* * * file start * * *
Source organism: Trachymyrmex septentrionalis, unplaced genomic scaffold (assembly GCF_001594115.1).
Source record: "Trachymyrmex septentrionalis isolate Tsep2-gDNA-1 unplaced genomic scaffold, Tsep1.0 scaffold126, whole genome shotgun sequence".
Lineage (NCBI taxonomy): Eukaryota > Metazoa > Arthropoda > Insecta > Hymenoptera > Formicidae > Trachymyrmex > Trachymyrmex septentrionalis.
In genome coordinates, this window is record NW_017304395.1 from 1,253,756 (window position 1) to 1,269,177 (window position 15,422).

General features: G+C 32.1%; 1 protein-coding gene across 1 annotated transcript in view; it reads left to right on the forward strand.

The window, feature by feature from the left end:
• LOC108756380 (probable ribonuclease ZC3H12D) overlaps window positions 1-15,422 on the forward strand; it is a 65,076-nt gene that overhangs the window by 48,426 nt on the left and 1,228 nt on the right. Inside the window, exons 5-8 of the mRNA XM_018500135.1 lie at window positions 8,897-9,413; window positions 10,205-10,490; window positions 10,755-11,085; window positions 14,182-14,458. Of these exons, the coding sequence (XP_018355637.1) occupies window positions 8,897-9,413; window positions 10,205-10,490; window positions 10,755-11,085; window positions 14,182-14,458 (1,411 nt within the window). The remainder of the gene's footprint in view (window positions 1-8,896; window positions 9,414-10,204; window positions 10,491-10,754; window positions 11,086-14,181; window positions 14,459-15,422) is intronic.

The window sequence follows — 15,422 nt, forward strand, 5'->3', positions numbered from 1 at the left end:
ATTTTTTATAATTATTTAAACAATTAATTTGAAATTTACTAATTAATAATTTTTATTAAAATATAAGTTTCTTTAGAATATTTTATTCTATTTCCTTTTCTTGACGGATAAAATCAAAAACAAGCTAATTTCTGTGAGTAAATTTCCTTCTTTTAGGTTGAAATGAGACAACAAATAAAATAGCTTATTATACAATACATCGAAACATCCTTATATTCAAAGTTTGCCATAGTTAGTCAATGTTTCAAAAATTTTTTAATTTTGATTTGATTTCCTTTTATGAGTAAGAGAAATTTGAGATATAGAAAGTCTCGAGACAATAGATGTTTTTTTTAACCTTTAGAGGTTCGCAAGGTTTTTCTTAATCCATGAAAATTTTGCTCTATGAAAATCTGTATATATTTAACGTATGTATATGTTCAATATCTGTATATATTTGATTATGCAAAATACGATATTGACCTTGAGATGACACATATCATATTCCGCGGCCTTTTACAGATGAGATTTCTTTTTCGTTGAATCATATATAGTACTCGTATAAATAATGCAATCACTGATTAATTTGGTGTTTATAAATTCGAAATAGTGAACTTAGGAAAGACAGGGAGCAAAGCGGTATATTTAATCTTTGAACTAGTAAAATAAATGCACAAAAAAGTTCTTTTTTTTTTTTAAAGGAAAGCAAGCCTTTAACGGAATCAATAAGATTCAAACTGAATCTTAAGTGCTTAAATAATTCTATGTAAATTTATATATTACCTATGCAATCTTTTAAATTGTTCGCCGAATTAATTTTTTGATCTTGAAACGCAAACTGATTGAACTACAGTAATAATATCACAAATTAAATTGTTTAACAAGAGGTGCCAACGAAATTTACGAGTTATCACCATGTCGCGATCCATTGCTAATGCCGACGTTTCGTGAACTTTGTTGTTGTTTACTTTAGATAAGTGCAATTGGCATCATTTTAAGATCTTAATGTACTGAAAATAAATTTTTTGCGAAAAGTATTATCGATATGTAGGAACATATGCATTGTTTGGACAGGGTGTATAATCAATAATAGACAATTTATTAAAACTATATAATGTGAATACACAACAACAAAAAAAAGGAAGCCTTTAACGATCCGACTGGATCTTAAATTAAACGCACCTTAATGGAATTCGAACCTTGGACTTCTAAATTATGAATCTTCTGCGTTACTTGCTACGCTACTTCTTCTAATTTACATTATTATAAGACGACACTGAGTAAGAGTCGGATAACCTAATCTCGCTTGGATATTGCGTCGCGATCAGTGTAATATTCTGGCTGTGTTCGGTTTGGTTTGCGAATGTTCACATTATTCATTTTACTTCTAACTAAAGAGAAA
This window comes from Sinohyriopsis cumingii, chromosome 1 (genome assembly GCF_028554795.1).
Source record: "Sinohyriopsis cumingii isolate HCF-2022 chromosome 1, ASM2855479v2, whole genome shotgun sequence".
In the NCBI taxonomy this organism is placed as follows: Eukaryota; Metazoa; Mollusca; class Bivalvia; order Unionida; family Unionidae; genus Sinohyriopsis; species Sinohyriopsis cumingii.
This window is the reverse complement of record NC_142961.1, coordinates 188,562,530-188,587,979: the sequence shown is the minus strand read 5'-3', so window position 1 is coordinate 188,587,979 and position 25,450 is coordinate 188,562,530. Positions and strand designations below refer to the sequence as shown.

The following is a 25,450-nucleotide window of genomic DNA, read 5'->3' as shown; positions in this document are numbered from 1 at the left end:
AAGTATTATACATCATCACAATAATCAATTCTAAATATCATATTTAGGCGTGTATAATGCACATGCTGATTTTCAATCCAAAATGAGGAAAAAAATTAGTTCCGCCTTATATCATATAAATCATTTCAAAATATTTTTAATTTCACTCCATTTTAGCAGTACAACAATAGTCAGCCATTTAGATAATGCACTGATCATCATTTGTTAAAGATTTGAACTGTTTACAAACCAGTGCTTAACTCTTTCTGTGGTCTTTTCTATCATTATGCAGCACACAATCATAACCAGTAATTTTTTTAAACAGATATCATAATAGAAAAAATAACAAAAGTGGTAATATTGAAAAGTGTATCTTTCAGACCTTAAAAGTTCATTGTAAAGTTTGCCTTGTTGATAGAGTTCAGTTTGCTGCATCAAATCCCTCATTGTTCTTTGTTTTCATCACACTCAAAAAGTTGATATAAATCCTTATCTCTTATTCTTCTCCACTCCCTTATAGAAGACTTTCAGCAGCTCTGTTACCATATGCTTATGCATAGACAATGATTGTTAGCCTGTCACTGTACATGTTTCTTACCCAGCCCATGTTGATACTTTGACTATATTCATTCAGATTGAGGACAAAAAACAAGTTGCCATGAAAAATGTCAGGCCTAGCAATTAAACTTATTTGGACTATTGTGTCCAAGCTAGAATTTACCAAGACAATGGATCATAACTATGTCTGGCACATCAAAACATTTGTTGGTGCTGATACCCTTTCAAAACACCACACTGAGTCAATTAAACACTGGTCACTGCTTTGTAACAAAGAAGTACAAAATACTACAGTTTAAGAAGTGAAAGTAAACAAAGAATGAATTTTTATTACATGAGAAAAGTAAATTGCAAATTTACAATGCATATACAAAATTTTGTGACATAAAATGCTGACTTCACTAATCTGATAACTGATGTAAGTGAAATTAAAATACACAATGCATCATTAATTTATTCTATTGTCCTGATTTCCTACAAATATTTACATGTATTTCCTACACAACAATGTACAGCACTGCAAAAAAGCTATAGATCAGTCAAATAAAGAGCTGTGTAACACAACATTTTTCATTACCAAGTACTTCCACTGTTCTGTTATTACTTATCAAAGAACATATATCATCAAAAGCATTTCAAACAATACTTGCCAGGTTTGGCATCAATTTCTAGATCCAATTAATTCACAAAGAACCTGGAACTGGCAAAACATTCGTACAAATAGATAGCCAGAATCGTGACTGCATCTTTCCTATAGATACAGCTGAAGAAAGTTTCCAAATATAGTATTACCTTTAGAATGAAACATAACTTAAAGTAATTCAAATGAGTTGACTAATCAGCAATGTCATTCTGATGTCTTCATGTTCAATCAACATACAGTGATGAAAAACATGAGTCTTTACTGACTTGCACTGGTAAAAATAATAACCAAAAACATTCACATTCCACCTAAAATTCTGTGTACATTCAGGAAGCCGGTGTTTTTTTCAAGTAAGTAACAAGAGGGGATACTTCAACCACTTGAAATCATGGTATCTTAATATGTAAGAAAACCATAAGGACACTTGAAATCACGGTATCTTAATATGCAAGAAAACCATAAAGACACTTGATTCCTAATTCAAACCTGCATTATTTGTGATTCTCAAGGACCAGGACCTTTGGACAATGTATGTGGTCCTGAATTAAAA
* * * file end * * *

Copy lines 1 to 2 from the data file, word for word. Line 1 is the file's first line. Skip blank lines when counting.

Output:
Source organism: Trachymyrmex septentrionalis, unplaced genomic scaffold (assembly GCF_001594115.1).
Source record: "Trachymyrmex septentrionalis isolate Tsep2-gDNA-1 unplaced genomic scaffold, Tsep1.0 scaffold126, whole genome shotgun sequence".